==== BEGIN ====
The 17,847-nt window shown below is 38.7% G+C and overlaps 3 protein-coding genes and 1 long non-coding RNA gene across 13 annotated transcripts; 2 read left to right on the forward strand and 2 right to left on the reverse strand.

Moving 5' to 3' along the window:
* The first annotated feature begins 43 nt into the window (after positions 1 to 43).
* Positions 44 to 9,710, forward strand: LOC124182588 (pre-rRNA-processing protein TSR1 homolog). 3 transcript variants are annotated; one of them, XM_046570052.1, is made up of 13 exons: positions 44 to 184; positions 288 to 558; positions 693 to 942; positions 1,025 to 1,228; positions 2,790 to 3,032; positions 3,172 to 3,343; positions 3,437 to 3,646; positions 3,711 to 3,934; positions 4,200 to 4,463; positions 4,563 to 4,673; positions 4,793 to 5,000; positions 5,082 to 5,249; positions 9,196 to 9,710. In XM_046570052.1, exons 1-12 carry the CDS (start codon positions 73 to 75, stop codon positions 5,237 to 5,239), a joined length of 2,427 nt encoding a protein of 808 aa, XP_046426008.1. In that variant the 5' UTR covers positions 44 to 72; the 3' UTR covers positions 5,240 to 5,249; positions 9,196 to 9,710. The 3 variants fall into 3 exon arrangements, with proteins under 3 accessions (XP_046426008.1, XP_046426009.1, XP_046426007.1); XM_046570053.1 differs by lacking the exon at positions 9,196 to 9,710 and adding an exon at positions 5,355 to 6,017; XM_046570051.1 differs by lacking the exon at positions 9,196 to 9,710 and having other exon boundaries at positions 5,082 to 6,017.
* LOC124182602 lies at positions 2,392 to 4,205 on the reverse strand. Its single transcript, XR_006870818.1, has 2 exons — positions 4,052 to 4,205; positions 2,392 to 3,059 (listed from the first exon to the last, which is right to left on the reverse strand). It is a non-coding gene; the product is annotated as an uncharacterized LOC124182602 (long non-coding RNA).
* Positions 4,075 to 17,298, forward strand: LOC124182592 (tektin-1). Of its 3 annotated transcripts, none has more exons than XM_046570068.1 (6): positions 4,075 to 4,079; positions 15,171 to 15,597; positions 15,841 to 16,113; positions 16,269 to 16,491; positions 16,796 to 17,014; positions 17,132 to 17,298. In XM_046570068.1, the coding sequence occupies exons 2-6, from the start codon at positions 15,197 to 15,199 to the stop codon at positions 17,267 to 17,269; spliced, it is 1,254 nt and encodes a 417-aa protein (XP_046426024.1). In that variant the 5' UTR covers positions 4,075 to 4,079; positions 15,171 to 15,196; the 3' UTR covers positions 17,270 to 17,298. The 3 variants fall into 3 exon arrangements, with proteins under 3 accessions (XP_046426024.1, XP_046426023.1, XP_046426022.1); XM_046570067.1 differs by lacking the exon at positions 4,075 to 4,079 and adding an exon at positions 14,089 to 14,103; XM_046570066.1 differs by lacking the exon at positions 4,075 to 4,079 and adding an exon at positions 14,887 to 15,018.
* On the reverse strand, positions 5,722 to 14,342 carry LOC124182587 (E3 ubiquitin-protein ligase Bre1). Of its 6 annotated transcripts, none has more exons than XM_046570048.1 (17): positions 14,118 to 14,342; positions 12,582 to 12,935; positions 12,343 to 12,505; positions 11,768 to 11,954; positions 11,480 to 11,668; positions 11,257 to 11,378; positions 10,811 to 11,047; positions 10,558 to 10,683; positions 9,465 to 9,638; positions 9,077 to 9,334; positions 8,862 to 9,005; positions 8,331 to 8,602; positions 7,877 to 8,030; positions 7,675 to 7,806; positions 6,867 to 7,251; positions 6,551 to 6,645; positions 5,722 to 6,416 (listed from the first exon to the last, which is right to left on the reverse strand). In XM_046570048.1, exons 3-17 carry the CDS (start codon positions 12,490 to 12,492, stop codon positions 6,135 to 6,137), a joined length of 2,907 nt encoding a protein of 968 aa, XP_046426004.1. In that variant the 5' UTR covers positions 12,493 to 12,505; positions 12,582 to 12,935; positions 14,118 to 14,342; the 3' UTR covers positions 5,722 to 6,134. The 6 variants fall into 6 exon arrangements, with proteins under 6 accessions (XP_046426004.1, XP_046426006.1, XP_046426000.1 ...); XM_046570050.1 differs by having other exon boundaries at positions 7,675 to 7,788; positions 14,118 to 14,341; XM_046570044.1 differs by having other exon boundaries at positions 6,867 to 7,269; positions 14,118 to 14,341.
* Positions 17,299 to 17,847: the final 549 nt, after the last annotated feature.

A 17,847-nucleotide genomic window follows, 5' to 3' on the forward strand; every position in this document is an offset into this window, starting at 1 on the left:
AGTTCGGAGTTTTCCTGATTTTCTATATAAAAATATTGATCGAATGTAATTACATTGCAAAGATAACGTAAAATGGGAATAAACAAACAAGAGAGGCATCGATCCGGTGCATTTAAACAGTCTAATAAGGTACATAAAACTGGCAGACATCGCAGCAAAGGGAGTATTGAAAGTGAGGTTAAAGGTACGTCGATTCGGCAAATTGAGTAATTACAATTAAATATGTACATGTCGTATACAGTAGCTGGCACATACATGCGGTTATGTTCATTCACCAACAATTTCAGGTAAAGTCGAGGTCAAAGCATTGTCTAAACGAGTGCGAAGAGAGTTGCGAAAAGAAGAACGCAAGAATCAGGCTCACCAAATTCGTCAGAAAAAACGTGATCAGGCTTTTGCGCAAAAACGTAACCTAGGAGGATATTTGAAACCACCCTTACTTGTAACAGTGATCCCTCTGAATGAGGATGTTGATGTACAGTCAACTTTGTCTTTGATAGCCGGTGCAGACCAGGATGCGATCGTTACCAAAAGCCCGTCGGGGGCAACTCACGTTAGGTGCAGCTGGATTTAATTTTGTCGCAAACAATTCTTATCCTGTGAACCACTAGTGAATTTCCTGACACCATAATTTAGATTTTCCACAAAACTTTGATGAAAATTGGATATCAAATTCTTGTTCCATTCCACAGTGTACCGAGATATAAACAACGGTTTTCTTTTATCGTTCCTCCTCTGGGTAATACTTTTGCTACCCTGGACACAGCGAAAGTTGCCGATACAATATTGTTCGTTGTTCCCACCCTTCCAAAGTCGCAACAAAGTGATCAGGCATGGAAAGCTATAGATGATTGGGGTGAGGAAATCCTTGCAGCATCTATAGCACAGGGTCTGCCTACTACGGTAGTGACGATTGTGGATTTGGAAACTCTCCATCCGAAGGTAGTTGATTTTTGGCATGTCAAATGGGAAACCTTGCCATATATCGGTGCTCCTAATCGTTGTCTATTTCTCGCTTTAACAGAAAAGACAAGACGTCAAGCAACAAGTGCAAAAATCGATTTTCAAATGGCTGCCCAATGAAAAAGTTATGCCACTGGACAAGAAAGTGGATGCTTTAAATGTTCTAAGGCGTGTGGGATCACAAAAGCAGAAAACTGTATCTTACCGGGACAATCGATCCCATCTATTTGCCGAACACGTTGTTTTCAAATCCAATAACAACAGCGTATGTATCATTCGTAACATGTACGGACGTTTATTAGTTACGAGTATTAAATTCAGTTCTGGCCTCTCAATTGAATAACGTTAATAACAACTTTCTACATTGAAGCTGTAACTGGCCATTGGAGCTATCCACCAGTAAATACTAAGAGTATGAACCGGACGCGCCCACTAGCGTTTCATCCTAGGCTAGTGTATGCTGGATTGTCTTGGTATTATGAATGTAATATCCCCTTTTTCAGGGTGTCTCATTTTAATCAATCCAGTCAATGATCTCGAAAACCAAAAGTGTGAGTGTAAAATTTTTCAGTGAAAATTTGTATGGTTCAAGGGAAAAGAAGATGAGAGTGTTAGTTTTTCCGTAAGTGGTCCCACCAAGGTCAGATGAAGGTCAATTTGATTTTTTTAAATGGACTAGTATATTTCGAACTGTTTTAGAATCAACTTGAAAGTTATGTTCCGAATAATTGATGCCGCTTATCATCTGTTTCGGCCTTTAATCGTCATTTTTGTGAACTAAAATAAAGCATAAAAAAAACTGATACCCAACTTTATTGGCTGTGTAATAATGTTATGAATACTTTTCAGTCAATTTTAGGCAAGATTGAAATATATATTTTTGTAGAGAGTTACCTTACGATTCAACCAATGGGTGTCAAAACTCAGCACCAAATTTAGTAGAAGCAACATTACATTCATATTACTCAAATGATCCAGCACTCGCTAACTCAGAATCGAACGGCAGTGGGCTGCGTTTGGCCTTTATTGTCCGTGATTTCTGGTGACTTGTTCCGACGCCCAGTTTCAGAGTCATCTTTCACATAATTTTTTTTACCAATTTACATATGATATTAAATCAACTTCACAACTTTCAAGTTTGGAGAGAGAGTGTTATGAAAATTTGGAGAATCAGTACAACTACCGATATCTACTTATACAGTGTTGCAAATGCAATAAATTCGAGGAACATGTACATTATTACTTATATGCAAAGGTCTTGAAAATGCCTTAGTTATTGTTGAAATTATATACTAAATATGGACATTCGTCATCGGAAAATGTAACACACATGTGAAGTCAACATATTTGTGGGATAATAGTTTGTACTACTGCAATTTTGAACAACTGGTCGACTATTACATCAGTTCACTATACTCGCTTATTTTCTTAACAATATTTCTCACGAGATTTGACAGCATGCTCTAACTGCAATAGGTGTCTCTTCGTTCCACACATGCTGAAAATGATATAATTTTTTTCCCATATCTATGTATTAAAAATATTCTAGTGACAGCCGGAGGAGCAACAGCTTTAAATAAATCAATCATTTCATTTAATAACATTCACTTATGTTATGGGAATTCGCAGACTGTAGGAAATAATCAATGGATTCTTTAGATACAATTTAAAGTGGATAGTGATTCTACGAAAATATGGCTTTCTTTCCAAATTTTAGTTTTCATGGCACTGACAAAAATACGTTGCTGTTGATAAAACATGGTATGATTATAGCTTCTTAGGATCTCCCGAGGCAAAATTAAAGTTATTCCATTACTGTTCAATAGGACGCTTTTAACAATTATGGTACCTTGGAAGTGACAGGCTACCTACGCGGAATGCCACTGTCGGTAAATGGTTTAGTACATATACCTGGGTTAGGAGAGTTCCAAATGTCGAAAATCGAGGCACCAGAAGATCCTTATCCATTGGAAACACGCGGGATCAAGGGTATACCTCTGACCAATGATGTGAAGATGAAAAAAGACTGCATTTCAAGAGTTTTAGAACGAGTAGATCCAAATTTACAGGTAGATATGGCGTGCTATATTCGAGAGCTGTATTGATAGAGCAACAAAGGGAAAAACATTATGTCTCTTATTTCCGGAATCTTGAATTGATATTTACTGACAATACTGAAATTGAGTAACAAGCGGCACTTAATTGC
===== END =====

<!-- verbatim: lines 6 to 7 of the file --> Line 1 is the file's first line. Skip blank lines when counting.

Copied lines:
* Positions 4,075 to 17,298, forward strand: LOC124182592 (tektin-1). Of its 3 annotated transcripts, none has more exons than XM_046570068.1 (6): positions 4,075 to 4,079; positions 15,171 to 15,597; positions 15,841 to 16,113; positions 16,269 to 16,491; positions 16,796 to 17,014; positions 17,132 to 17,298. In XM_046570068.1, the coding sequence occupies exons 2-6, from the start codon at positions 15,197 to 15,199 to the stop codon at positions 17,267 to 17,269; spliced, it is 1,254 nt and encodes a 417-aa protein (XP_046426024.1). In that variant the 5' UTR covers positions 4,075 to 4,079; positions 15,171 to 15,196; the 3' UTR covers positions 17,270 to 17,298. The 3 variants fall into 3 exon arrangements, with proteins under 3 accessions (XP_046426024.1, XP_046426023.1, XP_046426022.1); XM_046570067.1 differs by lacking the exon at positions 4,075 to 4,079 and adding an exon at positions 14,089 to 14,103; XM_046570066.1 differs by lacking the exon at positions 4,075 to 4,079 and adding an exon at positions 14,887 to 15,018.
* On the reverse strand, positions 5,722 to 14,342 carry LOC124182587 (E3 ubiquitin-protein ligase Bre1). Of its 6 annotated transcripts, none has more exons than XM_046570048.1 (17): positions 14,118 to 14,342; positions 12,582 to 12,935; positions 12,343 to 12,505; positions 11,768 to 11,954; positions 11,480 to 11,668; positions 11,257 to 11,378; positions 10,811 to 11,047; positions 10,558 to 10,683; positions 9,465 to 9,638; positions 9,077 to 9,334; positions 8,862 to 9,005; positions 8,331 to 8,602; positions 7,877 to 8,030; positions 7,675 to 7,806; positions 6,867 to 7,251; positions 6,551 to 6,645; positions 5,722 to 6,416 (listed from the first exon to the last, which is right to left on the reverse strand). In XM_046570048.1, exons 3-17 carry the CDS (start codon positions 12,490 to 12,492, stop codon positions 6,135 to 6,137), a joined length of 2,907 nt encoding a protein of 968 aa, XP_046426004.1. In that variant the 5' UTR covers positions 12,493 to 12,505; positions 12,582 to 12,935; positions 14,118 to 14,342; the 3' UTR covers positions 5,722 to 6,134. The 6 variants fall into 6 exon arrangements, with proteins under 6 accessions (XP_046426004.1, XP_046426006.1, XP_046426000.1 ...); XM_046570050.1 differs by having other exon boundaries at positions 7,675 to 7,788; positions 14,118 to 14,341; XM_046570044.1 differs by having other exon boundaries at positions 6,867 to 7,269; positions 14,118 to 14,341.